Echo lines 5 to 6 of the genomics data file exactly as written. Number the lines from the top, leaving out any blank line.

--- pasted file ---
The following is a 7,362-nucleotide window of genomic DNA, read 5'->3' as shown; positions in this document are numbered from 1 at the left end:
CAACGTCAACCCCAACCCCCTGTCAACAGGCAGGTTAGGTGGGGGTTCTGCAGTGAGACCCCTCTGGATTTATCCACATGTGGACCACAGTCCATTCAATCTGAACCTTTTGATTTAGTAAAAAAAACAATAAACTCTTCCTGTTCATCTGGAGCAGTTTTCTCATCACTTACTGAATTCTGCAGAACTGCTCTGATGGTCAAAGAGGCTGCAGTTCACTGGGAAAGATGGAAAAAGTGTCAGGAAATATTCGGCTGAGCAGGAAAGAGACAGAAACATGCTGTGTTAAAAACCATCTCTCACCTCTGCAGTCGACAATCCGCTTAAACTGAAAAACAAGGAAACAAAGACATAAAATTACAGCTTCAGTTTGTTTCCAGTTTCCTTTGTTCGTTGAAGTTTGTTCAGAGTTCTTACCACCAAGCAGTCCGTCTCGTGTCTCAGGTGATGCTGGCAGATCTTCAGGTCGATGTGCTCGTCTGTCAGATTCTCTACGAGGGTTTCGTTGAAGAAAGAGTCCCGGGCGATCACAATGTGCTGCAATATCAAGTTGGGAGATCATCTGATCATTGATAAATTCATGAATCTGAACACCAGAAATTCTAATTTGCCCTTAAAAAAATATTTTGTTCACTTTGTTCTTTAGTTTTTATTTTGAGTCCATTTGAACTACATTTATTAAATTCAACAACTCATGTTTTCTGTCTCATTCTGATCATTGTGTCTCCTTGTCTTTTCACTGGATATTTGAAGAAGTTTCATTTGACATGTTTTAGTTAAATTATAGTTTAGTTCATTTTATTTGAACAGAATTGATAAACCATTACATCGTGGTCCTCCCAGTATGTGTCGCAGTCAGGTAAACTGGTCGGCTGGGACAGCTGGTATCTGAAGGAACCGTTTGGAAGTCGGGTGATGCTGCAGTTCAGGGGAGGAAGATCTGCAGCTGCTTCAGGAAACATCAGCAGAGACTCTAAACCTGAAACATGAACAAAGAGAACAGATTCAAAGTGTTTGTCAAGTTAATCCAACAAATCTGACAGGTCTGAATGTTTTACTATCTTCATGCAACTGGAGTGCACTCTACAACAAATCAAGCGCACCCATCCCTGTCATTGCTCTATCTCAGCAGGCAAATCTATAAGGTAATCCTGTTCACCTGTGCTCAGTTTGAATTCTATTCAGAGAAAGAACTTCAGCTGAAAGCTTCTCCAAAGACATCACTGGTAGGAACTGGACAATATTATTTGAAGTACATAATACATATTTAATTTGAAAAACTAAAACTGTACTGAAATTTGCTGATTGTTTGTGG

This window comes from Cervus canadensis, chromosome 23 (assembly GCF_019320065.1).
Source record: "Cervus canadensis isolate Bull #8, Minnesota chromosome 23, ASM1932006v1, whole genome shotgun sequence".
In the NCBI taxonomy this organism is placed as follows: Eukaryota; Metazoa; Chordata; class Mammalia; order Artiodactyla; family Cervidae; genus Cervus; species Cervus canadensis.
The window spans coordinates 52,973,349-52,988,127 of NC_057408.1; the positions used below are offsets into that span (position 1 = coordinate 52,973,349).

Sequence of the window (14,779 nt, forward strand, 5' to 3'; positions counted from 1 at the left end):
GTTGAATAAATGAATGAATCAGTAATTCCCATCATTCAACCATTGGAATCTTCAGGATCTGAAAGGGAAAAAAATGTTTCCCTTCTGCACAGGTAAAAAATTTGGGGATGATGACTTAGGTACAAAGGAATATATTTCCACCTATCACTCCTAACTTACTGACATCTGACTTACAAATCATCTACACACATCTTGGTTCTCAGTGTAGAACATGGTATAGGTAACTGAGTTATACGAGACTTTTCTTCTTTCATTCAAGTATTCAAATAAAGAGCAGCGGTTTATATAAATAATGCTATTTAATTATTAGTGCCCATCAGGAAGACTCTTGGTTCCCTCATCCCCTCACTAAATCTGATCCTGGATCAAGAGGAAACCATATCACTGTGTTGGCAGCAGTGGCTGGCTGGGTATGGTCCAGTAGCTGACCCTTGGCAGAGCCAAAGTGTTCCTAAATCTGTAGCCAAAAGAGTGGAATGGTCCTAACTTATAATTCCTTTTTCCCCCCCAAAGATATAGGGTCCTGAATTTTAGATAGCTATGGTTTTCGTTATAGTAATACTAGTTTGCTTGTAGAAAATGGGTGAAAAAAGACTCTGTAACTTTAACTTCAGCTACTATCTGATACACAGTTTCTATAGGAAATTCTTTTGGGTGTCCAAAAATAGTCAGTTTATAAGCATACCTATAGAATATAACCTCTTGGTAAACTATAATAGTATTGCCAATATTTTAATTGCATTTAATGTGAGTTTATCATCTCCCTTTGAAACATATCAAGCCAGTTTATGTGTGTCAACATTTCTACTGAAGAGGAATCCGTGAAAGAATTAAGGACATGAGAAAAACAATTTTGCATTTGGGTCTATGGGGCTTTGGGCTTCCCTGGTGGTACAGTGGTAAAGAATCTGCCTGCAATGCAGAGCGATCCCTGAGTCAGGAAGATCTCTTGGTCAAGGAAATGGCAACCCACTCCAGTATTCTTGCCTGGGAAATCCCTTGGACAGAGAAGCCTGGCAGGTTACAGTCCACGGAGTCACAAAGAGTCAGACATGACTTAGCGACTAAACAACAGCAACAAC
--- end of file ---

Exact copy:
In the NCBI taxonomy this organism is placed as follows: Eukaryota; Metazoa; Chordata; class Mammalia; order Artiodactyla; family Cervidae; genus Cervus; species Cervus canadensis.
The window spans coordinates 52,973,349-52,988,127 of NC_057408.1; the positions used below are offsets into that span (position 1 = coordinate 52,973,349).